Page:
During the rally, he found many Hong Kong people did not trust Putonghua-speaking Chinese. So, he shouted the slogans “The CCP is an evil organization” and “Heaven helps eliminate the CCP,” just to make his stance clear to everybody there.

“I’ve never before in my life been so deeply touched as by Hong Kong. When I heard ‘Glory to Hong Kong,’ there would be tears in my eyes. I saw everything that happened there, including those scenes where some girls were killed by being thrown from upstairs....” he said.

The picture shows the anti-extradition march in Hong Kong in 2019 on an unspecified date. (Courtesy of the Chen Weijie)
The picture shows the anti-extradition march in Hong Kong in 2019 on an unspecified date. (Courtesy of the Chen Weijie)

He also joined the New Year’s Day Parade on Jan. 1, 2020. Before that, he had already participated in four or five parades, large and small, and he was also one of the frontline daredevils. He wore a mask, a hat, and a pair of goggles. He held a Molotov cocktail in his hand, dragged along an umbrella, and often led the charge up the front.

“We will put some bricks on the road. When they (police) run over and kick the bricks, they will fall. After the police vehicles come, they will need to slow down too. Molotov cocktails are ignited through the bottle openings. And when it is thrown toward the police, it will catch fire on the ground, preventing them from charging forward. Because if we were caught, we might all be beaten like hell.” Chen recalled that once it was extremely dangerous, the police suddenly accelerated, causing them almost no way to escape, with one or two of them caught. Sometimes the police would outflank them from the sides.

“Some equipment could be bought in stores, which were very cheap, and some stores even did not ask for money. On the streets, Hong Kong people provided us with umbrellas, masks, old clothes, and water: Brothers, please take whatever you want.” Whenever he recalls all those scenes, he feels all the warmth.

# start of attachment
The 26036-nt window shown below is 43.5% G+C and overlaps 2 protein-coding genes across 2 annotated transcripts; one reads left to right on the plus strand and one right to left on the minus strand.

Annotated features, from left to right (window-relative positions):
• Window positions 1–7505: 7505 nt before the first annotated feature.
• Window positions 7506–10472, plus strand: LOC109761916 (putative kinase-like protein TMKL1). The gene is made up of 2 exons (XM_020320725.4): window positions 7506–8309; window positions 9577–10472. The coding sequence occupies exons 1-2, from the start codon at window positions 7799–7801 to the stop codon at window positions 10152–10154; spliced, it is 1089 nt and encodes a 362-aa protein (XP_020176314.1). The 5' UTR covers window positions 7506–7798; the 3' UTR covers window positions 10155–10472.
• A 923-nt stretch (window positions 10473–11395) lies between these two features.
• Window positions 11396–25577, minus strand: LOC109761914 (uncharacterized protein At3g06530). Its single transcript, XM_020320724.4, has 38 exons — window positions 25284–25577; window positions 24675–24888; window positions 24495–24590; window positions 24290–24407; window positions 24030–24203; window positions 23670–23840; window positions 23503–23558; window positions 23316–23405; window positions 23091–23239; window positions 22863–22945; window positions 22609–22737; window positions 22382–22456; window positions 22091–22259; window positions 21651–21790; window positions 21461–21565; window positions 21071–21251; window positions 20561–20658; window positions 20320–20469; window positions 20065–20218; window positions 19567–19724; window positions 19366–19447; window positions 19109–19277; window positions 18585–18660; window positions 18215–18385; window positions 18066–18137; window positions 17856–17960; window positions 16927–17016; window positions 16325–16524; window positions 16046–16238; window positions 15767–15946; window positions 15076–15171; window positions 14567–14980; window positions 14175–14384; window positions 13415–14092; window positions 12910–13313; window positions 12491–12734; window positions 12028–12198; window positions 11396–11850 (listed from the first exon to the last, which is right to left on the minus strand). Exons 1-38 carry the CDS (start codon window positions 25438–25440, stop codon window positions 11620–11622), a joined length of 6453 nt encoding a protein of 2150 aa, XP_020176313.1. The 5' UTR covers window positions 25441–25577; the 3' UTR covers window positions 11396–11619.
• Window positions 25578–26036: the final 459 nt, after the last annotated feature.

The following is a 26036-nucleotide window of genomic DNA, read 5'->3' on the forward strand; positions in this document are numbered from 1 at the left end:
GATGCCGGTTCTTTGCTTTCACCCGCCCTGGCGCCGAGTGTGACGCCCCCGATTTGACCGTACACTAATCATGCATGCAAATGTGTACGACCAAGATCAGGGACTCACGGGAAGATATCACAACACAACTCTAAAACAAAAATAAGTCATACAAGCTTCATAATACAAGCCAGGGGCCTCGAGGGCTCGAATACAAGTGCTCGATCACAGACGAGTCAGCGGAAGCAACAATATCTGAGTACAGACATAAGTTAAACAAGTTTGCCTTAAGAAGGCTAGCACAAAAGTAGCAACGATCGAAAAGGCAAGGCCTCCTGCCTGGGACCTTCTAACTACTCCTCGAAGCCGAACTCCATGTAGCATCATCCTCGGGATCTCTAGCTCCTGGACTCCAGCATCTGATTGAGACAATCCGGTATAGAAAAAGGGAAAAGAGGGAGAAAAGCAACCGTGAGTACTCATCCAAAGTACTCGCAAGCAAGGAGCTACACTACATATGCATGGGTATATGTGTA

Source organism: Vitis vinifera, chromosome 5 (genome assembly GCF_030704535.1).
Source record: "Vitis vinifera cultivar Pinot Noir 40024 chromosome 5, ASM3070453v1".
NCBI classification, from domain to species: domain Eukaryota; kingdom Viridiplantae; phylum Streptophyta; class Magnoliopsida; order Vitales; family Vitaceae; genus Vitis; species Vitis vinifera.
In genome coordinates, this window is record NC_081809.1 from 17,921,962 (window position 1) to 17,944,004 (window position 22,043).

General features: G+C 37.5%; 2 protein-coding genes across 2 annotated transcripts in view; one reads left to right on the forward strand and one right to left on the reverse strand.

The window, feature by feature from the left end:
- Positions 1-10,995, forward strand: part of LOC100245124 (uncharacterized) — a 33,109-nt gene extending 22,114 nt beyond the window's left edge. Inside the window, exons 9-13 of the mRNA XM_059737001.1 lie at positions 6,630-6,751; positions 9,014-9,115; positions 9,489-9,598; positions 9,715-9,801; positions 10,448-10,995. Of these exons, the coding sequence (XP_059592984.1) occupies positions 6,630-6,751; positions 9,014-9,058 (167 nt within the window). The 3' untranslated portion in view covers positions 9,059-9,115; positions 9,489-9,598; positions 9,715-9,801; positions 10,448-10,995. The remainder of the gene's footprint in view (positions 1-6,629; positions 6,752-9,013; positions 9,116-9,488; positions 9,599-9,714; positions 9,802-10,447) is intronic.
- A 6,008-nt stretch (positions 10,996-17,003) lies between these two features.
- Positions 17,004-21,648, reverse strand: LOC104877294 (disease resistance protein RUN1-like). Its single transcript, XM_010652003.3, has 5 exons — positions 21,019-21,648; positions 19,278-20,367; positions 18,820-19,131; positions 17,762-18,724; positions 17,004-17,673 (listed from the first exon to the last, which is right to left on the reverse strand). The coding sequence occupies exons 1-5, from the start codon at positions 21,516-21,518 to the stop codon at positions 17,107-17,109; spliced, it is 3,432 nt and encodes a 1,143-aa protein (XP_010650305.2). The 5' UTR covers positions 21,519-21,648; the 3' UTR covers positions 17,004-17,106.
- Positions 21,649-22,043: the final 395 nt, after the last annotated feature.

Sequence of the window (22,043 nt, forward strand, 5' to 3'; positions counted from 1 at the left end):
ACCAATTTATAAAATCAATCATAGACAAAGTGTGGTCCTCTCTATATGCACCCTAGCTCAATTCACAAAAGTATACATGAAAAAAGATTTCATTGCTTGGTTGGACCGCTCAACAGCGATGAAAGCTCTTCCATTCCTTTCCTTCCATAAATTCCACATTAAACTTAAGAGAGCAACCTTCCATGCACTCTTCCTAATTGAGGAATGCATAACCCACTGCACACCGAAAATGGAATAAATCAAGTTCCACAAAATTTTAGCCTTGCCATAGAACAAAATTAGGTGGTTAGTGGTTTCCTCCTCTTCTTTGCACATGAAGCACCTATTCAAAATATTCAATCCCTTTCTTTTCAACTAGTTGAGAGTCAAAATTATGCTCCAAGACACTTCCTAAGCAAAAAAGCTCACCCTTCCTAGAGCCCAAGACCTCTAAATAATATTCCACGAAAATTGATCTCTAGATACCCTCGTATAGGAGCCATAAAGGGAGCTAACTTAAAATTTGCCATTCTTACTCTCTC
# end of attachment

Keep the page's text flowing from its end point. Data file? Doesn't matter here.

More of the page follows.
Desperation, the Driving Force to Escape

In January 2020, Chen returned to Jiangxi and opened a hotel with friends in Xinyu City. But after several years of the pandemic, running hotels and restaurants are all loss businesses. Because all customers must wear masks when entering stores and scan the QR code, pandemic prevention personnel come to check every day, resulting in no customers coming to the restaurants.

In August 2022, Chen worked as a maintenance worker at a company in Hezhou, Guangxi. Unfortunately, he fell from a height while welding and was sent to the ICU and stayed there for 15 days. The upper end of his right thigh suffered a comminuted fracture. He stayed in a separate room in the hospital but was forcibly discharged at the end of the year. He rented a house through an acquaintance, and his health did not recover, so he could just lie in bed every day.

Later, he went around defending his rights on a crutch and appealed for compensation for the cost of treatment. “No one answered me. [Departments] just passed the ball around. The Labor Bureau passed to the district government, the district government to the legal aid, and finally told me to go to the responsible unit. On March 13, 2022, he went to the rooftop of the Hezhou District Government building to appeal for his rights.

When the district government saw that the incident had become a big deal, with the arrival of emergency firefighters, armed police, and medical staff, they found the company boss, who promised to pay 180,000 yuan (US$25,000) compensation in one lump sum. On the same day, he was detained by the Public Security Bureau and was forced to leave his iris image, DNA, gait, and three-minute voiceprint.

At that time, through YouTube, Chen found that he could take the stowaway route to the U.S. He thought it would be fine to go to the United States. Even though the follow-up surgery and treatment would cost a lot, there was no point in getting entangled with the Chinses authorities anymore. In April 2023, a few days after receiving the money, he was ready to leave for the United States.